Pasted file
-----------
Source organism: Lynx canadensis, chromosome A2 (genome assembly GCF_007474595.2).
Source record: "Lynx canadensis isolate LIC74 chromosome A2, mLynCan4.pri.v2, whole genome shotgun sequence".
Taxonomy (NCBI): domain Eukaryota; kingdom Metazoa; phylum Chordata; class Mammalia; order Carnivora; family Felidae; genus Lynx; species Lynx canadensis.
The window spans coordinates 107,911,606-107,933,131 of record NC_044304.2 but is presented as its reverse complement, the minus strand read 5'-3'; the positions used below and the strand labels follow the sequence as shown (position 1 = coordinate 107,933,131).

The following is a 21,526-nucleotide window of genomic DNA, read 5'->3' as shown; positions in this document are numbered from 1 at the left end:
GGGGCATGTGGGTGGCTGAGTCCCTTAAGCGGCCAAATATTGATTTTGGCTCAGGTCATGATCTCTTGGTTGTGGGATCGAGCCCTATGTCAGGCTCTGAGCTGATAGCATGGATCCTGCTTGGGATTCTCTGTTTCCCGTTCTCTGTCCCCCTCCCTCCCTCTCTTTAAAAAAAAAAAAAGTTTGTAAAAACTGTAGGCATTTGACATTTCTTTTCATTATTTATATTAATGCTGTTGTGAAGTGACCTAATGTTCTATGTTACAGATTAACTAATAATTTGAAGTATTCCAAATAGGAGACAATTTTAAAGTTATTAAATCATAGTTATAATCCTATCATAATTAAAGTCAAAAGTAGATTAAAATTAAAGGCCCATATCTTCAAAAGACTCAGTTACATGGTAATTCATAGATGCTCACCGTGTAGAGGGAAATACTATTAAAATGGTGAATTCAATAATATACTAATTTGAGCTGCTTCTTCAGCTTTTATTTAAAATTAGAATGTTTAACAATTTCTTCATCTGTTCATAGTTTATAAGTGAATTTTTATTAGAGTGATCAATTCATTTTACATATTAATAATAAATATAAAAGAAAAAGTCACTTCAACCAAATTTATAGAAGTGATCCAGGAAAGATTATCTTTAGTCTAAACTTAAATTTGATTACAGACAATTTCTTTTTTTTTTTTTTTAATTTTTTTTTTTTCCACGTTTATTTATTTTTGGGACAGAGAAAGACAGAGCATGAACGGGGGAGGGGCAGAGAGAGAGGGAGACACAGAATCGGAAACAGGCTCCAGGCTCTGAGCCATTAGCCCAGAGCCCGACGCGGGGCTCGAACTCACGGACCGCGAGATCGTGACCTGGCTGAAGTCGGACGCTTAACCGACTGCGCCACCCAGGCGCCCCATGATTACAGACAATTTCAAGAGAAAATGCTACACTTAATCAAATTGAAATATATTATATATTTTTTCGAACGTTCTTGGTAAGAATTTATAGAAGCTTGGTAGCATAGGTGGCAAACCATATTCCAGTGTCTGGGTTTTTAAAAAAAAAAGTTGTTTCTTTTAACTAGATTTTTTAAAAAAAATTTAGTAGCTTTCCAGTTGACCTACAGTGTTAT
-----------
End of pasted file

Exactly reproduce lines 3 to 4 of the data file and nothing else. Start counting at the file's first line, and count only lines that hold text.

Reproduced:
Taxonomy (NCBI): domain Eukaryota; kingdom Metazoa; phylum Chordata; class Mammalia; order Carnivora; family Felidae; genus Lynx; species Lynx canadensis.
The window spans coordinates 107,911,606-107,933,131 of record NC_044304.2 but is presented as its reverse complement, the minus strand read 5'-3'; the positions used below and the strand labels follow the sequence as shown (position 1 = coordinate 107,933,131).